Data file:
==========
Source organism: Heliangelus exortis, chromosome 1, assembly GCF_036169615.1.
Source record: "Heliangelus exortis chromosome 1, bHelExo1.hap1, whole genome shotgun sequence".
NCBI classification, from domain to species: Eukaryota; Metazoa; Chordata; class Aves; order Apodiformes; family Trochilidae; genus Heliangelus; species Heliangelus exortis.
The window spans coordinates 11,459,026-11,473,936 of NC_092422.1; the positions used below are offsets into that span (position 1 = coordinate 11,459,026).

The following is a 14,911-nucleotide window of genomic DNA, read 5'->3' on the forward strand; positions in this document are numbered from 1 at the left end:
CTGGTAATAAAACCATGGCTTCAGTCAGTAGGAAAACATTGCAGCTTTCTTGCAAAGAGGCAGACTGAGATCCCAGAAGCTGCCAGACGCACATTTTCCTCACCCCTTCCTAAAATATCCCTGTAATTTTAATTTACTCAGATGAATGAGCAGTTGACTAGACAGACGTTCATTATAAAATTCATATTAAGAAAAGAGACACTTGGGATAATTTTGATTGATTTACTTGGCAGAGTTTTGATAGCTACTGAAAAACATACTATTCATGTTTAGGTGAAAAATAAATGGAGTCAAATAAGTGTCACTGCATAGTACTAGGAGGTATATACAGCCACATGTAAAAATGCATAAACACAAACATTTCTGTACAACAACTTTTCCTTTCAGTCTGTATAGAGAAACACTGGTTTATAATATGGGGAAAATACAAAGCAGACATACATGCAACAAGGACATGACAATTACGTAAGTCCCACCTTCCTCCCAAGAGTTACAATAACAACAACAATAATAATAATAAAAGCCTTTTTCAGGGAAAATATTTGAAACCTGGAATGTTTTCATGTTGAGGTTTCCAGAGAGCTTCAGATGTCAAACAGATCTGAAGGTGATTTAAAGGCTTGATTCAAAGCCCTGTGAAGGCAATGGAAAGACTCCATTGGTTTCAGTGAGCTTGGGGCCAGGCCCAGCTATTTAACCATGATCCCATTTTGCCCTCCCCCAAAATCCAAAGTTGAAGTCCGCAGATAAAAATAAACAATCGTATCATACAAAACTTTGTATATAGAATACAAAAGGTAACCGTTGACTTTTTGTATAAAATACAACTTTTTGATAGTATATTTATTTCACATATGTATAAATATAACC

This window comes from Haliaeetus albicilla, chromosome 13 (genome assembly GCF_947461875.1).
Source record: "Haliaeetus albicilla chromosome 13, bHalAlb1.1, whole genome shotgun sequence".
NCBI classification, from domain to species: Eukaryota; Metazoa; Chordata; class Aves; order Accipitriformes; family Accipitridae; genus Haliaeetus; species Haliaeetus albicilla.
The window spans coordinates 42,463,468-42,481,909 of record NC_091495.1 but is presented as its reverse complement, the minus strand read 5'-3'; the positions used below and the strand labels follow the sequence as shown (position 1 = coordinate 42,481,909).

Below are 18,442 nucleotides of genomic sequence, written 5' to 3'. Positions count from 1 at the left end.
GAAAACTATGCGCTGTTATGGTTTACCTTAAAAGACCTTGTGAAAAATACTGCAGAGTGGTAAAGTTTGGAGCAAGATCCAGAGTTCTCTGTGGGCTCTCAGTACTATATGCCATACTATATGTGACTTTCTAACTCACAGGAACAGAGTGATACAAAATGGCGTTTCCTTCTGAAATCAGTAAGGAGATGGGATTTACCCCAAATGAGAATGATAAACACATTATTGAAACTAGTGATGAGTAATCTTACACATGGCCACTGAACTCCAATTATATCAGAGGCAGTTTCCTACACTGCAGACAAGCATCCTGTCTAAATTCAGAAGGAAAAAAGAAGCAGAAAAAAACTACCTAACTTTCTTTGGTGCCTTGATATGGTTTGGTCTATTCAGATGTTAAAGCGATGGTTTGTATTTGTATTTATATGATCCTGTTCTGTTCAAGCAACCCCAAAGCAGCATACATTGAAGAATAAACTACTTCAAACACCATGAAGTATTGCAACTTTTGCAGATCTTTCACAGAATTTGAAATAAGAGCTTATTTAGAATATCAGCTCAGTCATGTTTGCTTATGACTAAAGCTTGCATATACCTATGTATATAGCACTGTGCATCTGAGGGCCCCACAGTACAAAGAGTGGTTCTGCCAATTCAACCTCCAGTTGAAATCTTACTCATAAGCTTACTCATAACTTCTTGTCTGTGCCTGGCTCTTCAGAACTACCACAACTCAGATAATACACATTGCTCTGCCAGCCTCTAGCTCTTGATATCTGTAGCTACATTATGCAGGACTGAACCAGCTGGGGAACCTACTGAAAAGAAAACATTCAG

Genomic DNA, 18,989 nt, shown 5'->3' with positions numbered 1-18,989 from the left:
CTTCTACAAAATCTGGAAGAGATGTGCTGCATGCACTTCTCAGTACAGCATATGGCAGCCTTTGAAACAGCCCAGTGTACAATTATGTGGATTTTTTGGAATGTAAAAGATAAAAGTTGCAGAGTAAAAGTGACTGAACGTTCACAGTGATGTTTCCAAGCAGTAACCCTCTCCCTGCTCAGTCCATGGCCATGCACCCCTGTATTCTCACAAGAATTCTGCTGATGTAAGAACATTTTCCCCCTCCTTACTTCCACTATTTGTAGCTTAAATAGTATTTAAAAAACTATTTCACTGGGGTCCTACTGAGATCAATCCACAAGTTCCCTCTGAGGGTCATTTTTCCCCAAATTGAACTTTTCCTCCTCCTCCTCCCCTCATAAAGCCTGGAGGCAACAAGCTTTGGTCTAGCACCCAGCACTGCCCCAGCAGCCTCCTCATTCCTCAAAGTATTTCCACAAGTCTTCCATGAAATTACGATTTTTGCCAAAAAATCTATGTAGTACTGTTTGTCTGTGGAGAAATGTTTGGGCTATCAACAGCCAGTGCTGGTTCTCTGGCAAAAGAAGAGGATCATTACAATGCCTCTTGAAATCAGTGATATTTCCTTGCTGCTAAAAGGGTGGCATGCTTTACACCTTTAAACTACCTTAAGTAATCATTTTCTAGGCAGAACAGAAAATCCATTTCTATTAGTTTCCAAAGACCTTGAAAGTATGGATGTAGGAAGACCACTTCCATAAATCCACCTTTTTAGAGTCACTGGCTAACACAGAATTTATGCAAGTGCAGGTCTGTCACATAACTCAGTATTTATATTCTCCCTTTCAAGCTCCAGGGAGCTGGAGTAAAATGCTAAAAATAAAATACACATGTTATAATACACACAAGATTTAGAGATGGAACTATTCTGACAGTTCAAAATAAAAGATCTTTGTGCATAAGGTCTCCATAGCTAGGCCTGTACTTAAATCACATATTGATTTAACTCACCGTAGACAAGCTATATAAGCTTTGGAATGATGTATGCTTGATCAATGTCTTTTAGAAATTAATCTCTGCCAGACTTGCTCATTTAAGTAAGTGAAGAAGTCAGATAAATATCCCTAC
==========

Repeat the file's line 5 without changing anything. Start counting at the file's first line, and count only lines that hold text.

The following is a 14,911-nucleotide window of genomic DNA, read 5'->3' on the forward strand; positions in this document are numbered from 1 at the left end: